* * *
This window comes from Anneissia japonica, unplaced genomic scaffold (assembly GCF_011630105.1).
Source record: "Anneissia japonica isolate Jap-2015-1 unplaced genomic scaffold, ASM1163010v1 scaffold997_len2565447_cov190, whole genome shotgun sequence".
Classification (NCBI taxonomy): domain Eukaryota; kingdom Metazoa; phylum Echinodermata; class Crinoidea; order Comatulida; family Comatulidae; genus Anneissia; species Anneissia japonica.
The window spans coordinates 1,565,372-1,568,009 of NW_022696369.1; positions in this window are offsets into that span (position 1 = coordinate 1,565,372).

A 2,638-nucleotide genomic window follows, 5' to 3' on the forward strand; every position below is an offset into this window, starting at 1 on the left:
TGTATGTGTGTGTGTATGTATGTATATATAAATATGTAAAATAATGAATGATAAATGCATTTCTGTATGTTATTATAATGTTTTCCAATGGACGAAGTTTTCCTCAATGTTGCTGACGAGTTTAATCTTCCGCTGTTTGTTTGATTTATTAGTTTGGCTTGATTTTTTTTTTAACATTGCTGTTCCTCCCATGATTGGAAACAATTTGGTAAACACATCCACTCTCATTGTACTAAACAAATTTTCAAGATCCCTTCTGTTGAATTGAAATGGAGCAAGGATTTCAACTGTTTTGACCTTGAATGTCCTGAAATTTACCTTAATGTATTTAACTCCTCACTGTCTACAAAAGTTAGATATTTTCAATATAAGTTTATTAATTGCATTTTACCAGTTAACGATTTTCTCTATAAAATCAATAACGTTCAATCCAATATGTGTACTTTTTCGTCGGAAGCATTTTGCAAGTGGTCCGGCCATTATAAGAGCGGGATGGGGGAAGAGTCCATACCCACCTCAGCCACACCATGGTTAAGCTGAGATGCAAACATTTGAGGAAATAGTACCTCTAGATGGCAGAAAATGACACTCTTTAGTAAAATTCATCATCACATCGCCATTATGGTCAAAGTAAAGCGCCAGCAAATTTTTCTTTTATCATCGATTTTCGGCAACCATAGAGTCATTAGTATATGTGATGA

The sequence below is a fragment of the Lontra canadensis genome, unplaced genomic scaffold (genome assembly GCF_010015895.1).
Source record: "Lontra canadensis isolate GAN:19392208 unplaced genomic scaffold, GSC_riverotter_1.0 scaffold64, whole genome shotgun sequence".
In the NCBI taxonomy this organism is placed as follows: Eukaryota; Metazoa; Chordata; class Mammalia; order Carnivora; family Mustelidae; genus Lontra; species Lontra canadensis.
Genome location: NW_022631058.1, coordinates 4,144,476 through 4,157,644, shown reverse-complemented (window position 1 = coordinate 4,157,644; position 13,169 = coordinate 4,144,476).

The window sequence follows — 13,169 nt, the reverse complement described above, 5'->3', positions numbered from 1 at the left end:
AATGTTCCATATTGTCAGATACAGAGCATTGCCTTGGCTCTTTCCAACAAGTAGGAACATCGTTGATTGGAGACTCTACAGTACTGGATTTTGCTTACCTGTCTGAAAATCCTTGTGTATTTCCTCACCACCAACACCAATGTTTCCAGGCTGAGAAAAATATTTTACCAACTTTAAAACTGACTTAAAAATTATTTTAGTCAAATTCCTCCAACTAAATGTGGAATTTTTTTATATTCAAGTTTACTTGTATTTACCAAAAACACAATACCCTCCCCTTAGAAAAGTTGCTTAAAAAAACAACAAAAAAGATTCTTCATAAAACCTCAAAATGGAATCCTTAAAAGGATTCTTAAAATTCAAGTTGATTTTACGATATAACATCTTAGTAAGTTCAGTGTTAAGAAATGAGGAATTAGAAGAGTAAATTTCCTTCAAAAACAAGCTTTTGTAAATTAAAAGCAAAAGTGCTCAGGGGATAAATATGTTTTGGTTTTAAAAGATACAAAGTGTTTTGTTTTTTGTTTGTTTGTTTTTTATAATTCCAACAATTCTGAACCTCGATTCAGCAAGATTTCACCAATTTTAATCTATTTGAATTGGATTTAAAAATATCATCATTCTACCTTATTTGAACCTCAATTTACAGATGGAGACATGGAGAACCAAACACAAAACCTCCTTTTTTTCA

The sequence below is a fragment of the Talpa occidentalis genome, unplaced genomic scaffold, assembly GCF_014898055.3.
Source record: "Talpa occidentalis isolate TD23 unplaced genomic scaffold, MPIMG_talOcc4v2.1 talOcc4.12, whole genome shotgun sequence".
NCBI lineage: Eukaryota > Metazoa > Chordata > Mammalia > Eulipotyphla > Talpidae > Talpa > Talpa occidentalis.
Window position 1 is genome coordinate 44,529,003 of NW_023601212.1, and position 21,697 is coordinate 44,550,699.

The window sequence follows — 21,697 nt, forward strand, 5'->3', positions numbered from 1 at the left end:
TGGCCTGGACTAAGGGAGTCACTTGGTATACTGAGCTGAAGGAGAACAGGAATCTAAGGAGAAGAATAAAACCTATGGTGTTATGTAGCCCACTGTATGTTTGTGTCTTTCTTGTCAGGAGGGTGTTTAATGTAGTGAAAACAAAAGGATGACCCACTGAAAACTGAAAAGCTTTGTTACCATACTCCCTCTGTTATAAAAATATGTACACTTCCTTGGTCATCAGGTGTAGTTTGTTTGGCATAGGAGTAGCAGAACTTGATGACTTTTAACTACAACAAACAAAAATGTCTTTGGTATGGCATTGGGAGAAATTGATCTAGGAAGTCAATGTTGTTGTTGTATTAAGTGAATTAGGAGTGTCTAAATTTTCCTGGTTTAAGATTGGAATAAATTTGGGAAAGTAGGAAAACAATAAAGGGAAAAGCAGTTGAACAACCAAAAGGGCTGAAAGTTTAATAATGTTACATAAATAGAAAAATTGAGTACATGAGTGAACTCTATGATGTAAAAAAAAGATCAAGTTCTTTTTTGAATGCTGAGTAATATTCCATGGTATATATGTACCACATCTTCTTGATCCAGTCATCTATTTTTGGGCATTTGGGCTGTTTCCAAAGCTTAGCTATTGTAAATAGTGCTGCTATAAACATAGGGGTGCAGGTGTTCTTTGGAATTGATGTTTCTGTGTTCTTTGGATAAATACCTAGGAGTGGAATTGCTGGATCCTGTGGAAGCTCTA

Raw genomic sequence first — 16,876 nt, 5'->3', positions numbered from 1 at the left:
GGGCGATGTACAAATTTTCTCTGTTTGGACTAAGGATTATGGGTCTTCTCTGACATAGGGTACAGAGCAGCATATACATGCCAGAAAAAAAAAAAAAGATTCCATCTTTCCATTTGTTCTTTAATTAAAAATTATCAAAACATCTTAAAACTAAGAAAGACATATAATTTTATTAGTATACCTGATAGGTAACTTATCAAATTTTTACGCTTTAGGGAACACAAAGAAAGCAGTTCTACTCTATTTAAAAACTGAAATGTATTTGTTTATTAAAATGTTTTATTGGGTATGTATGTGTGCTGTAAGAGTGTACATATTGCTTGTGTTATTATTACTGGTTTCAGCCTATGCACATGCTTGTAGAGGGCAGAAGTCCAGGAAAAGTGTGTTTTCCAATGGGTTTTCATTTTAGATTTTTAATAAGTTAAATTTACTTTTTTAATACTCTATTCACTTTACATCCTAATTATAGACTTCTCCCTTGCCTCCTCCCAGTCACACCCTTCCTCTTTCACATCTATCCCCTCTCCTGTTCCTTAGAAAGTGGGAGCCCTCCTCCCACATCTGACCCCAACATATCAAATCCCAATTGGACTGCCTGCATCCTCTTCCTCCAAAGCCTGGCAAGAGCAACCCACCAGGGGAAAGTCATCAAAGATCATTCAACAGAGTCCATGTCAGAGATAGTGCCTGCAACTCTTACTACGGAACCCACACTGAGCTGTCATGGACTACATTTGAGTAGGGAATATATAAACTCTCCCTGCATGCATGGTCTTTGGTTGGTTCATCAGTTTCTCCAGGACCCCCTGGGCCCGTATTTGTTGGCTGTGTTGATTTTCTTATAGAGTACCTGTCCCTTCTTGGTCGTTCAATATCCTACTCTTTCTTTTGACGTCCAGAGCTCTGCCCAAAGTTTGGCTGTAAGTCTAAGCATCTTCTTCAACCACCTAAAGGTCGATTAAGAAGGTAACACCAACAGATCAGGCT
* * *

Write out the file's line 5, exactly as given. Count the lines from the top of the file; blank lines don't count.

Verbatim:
A 2,638-nucleotide genomic window follows, 5' to 3' on the forward strand; every position below is an offset into this window, starting at 1 on the left: